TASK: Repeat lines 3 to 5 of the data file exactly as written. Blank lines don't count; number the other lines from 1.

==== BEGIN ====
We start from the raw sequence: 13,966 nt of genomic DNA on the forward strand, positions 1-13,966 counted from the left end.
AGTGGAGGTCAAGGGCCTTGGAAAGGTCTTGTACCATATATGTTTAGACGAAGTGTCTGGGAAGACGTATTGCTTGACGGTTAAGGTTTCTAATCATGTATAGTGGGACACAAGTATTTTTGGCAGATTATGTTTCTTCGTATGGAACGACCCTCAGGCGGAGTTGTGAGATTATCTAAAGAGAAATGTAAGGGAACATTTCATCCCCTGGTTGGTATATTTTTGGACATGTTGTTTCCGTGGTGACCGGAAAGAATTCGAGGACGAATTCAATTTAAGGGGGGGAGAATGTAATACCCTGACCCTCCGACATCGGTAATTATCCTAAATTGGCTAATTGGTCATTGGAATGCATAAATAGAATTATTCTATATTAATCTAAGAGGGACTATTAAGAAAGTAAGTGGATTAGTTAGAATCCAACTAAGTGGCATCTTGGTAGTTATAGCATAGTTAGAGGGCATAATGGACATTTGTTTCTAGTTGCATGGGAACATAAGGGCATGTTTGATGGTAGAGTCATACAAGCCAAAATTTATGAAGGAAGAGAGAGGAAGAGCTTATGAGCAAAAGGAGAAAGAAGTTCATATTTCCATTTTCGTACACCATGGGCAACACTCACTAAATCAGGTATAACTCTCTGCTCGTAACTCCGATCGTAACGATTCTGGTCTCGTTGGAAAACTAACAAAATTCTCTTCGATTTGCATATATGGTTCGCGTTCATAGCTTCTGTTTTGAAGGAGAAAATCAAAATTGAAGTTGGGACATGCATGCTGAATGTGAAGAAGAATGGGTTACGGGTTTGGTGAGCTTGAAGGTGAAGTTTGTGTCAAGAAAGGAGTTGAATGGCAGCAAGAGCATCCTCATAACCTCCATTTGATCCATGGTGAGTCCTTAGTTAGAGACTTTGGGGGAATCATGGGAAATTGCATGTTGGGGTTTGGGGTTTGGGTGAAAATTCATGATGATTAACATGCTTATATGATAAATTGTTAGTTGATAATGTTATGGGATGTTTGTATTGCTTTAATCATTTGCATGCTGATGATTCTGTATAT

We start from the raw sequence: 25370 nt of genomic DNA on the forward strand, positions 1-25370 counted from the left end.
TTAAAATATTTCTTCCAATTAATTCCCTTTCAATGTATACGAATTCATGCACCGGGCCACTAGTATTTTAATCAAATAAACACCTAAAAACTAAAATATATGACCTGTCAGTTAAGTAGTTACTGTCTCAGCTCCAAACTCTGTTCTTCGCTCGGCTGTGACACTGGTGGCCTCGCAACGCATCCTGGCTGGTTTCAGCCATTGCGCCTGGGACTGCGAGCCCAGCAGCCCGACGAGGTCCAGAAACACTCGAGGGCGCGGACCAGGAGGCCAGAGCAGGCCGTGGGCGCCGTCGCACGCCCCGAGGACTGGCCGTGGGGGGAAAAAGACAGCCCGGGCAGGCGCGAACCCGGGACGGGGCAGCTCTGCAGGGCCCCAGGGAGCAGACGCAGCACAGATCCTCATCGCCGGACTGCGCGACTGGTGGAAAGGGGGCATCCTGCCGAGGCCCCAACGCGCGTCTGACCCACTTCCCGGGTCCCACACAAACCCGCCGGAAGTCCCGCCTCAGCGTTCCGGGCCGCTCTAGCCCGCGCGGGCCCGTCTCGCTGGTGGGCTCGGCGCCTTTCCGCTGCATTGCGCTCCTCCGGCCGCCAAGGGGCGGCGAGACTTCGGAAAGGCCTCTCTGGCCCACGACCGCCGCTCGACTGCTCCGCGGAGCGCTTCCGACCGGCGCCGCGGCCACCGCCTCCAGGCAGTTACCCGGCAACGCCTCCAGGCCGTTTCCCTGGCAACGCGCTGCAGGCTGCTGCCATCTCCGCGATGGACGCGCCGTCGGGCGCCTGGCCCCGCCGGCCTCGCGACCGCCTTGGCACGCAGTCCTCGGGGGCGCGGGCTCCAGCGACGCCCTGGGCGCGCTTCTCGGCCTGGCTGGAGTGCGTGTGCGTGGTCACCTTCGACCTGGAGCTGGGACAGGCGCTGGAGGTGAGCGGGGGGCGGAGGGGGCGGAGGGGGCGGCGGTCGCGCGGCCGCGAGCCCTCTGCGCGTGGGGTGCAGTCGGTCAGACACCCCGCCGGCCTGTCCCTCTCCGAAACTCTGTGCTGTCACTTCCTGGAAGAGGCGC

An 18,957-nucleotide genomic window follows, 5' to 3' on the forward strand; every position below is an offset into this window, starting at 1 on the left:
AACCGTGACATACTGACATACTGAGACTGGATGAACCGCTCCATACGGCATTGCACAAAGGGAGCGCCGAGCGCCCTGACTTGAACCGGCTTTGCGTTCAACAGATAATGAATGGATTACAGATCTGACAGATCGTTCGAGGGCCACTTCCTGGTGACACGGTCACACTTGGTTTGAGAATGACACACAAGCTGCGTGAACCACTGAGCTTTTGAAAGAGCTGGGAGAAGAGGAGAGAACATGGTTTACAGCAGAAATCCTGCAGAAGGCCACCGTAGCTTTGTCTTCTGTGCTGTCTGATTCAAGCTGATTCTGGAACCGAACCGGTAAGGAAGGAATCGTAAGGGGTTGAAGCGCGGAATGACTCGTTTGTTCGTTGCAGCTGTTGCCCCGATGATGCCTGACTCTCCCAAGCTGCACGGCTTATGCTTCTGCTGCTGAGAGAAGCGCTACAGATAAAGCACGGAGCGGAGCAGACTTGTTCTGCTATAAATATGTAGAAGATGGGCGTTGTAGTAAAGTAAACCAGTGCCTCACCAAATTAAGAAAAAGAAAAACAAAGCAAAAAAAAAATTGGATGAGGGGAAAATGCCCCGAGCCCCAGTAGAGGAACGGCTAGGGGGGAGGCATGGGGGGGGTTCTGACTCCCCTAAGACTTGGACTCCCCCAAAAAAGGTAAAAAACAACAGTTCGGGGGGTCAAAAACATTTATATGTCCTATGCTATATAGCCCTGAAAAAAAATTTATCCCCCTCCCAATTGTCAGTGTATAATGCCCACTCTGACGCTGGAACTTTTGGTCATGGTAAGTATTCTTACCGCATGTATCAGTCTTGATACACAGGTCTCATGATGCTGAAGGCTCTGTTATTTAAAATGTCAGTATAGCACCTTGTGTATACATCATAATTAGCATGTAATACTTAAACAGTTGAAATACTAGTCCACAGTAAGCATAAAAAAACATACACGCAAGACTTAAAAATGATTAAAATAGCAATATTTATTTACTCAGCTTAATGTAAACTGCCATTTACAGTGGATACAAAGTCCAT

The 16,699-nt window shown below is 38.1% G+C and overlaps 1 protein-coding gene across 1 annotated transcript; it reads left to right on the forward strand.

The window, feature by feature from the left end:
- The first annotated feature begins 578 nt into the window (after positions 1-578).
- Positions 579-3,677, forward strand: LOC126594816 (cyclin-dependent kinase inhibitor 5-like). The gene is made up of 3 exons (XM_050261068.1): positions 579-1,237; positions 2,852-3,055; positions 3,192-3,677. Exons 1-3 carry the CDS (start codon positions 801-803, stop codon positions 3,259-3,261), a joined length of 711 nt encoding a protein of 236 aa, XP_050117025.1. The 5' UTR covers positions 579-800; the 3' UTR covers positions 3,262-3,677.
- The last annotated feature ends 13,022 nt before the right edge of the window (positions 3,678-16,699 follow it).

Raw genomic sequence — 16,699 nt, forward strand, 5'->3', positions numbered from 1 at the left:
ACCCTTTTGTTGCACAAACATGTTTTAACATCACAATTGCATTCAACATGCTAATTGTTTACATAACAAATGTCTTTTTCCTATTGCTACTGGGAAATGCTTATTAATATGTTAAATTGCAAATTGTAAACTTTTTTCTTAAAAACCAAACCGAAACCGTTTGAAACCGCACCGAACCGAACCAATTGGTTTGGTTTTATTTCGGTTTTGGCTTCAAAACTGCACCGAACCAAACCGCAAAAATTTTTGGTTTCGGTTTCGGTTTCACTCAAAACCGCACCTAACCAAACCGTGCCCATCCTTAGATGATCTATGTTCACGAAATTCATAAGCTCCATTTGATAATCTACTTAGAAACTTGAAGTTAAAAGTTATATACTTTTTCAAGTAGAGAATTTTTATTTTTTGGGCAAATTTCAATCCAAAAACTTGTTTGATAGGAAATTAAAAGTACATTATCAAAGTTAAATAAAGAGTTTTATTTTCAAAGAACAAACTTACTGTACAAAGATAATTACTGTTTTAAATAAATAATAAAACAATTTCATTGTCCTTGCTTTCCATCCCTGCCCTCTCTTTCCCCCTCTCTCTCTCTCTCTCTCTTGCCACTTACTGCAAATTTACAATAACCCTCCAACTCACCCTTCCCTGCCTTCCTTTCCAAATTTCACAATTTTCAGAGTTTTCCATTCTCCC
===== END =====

We start from the raw sequence: 25370 nt of genomic DNA on the forward strand, positions 1-25370 counted from the left end.
TTAAAATATTTCTTCCAATTAATTCCCTTTCAATGTATACGAATTCATGCACCGGGCCACTAGTATTTTAATCAAATAAACACCTAAAAACTAAAATATATGACCTGTCAGTTAAGTAGTTACTGTCTCAGCTCCAAACTCTGTTCTTCGCTCGGCTGTGACACTGGTGGCCTCGCAACGCATCCTGGCTGGTTTCAGCCATTGCGCCTGGGACTGCGAGCCCAGCAGCCCGACGAGGTCCAGAAACACTCGAGGGCGCGGACCAGGAGGCCAGAGCAGGCCGTGGGCGCCGTCGCACGCCCCGAGGACTGGCCGTGGGGGGAAAAAGACAGCCCGGGCAGGCGCGAACCCGGGACGGGGCAGCTCTGCAGGGCCCCAGGGAGCAGACGCAGCACAGATCCTCATCGCCGGACTGCGCGACTGGTGGAAAGGGGGCATCCTGCCGAGGCCCCAACGCGCGTCTGACCCACTTCCCGGGTCCCACACAAACCCGCCGGAAGTCCCGCCTCAGCGTTCCGGGCCGCTCTAGCCCGCGCGGGCCCGTCTCGCTGGTGGGCTCGGCGCCTTTCCGCTGCATTGCGCTCCTCCGGCCGCCAAGGGGCGGCGAGACTTCGGAAAGGCCTCTCTGGCCCACGACCGCCGCTCGACTGCTCCGCGGAGCGCTTCCGACCGGCGCCGCGGCCACCGCCTCCAGGCAGTTACCCGGCAACGCCTCCAGGCCGTTTCCCTGGCAACGCGCTGCAGGCTGCTGCCATCTCCGCGATGGACGCGCCGTCGGGCGCCTGGCCCCGCCGGCCTCGCGACCGCCTTGGCACGCAGTCCTCGGGGGCGCGGGCTCCAGCGACGCCCTGGGCGCGCTTCTCGGCCTGGCTGGAGTGCGTGTGCGTGGTCACCTTCGACCTGGAGCTGGGACAGGCGCTGGAGGTGAGCGGGGGGCGGAGGGGGCGGAGGGGGCGGCGGTCGCGCGGCCGCGAGCCCTCTGCGCGTGGGGTGCAGTCGGTCAGACACCCCGCCGGCCTGTCCCTCTCCGAAACTCTGTGCTGTCACTTCCTGGAAGAGGCGC

An 18,957-nucleotide genomic window follows, 5' to 3' on the forward strand; every position below is an offset into this window, starting at 1 on the left: